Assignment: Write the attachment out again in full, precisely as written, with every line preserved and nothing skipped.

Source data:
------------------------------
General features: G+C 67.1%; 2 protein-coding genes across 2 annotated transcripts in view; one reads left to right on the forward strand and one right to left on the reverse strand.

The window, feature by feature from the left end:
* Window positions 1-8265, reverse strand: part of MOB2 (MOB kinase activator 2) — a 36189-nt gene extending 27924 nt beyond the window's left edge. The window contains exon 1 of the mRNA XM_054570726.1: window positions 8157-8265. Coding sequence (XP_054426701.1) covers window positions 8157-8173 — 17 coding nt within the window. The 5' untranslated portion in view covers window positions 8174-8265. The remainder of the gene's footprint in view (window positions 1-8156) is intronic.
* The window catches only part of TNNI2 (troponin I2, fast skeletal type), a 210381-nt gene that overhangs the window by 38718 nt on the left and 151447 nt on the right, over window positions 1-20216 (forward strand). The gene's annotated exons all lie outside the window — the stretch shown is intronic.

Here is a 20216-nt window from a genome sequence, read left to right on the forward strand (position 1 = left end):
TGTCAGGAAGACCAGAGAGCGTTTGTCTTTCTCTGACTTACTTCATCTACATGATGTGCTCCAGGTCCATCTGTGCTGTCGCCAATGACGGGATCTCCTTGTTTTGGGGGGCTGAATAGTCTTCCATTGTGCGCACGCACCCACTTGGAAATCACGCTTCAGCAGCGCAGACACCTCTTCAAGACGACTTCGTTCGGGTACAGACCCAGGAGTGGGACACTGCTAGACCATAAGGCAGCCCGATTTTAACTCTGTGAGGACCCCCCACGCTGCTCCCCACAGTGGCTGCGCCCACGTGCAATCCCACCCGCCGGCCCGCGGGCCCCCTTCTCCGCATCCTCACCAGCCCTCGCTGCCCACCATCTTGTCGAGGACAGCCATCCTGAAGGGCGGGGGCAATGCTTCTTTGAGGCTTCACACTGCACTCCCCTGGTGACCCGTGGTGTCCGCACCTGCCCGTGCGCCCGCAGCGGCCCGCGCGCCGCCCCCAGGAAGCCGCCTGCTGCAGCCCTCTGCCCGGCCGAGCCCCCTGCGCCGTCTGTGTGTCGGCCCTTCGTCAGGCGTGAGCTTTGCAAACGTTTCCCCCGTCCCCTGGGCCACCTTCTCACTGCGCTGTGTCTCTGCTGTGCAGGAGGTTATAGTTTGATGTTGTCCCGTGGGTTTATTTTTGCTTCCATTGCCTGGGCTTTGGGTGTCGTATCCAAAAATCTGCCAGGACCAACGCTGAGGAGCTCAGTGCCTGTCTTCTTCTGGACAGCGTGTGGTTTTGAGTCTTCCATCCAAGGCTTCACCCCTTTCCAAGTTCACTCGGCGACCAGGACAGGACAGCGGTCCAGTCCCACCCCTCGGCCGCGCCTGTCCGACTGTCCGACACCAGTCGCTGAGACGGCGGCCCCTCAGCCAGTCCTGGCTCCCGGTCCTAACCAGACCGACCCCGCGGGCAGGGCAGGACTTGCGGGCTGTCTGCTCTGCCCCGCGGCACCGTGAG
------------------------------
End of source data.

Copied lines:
General features: G+C 67.1%; 2 protein-coding genes across 2 annotated transcripts in view; one reads left to right on the forward strand and one right to left on the reverse strand.

The window, feature by feature from the left end:
* Window positions 1-8265, reverse strand: part of MOB2 (MOB kinase activator 2) — a 36189-nt gene extending 27924 nt beyond the window's left edge. The window contains exon 1 of the mRNA XM_054570726.1: window positions 8157-8265. Coding sequence (XP_054426701.1) covers window positions 8157-8173 — 17 coding nt within the window. The 5' untranslated portion in view covers window positions 8174-8265. The remainder of the gene's footprint in view (window positions 1-8156) is intronic.
* The window catches only part of TNNI2 (troponin I2, fast skeletal type), a 210381-nt gene that overhangs the window by 38718 nt on the left and 151447 nt on the right, over window positions 1-20216 (forward strand). The gene's annotated exons all lie outside the window — the stretch shown is intronic.

Here is a 20216-nt window from a genome sequence, read left to right on the forward strand (position 1 = left end):
TGTCAGGAAGACCAGAGAGCGTTTGTCTTTCTCTGACTTACTTCATCTACATGATGTGCTCCAGGTCCATCTGTGCTGTCGCCAATGACGGGATCTCCTTGTTTTGGGGGGCTGAATAGTCTTCCATTGTGCGCACGCACCCACTTGGAAATCACGCTTCAGCAGCGCAGACACCTCTTCAAGACGACTTCGTTCGGGTACAGACCCAGGAGTGGGACACTGCTAGACCATAAGGCAGCCCGATTTTAACTCTGTGAGGACCCCCCACGCTGCTCCCCACAGTGGCTGCGCCCACGTGCAATCCCACCCGCCGGCCCGCGGGCCCCCTTCTCCGCATCCTCACCAGCCCTCGCTGCCCACCATCTTGTCGAGGACAGCCATCCTGAAGGGCGGGGGCAATGCTTCTTTGAGGCTTCACACTGCACTCCCCTGGTGACCCGTGGTGTCCGCACCTGCCCGTGCGCCCGCAGCGGCCCGCGCGCCGCCCCCAGGAAGCCGCCTGCTGCAGCCCTCTGCCCGGCCGAGCCCCCTGCGCCGTCTGTGTGTCGGCCCTTCGTCAGGCGTGAGCTTTGCAAACGTTTCCCCCGTCCCCTGGGCCACCTTCTCACTGCGCTGTGTCTCTGCTGTGCAGGAGGTTATAGTTTGATGTTGTCCCGTGGGTTTATTTTTGCTTCCATTGCCTGGGCTTTGGGTGTCGTATCCAAAAATCTGCCAGGACCAACGCTGAGGAGCTCAGTGCCTGTCTTCTTCTGGACAGCGTGTGGTTTTGAGTCTTCCATCCAAGGCTTCACCCCTTTCCAAGTTCACTCGGCGACCAGGACAGGACAGCGGTCCAGTCCCACCCCTCGGCCGCGCCTGTCCGACTGTCCGACACCAGTCGCTGAGACGGCGGCCCCTCAGCCAGTCCTGGCTCCCGGTCCTAACCAGACCGACCCCGCGGGCAGGGCAGGACTTGCGGGCTGTCTGCTCTGCCCCGCGGCACCGTGAG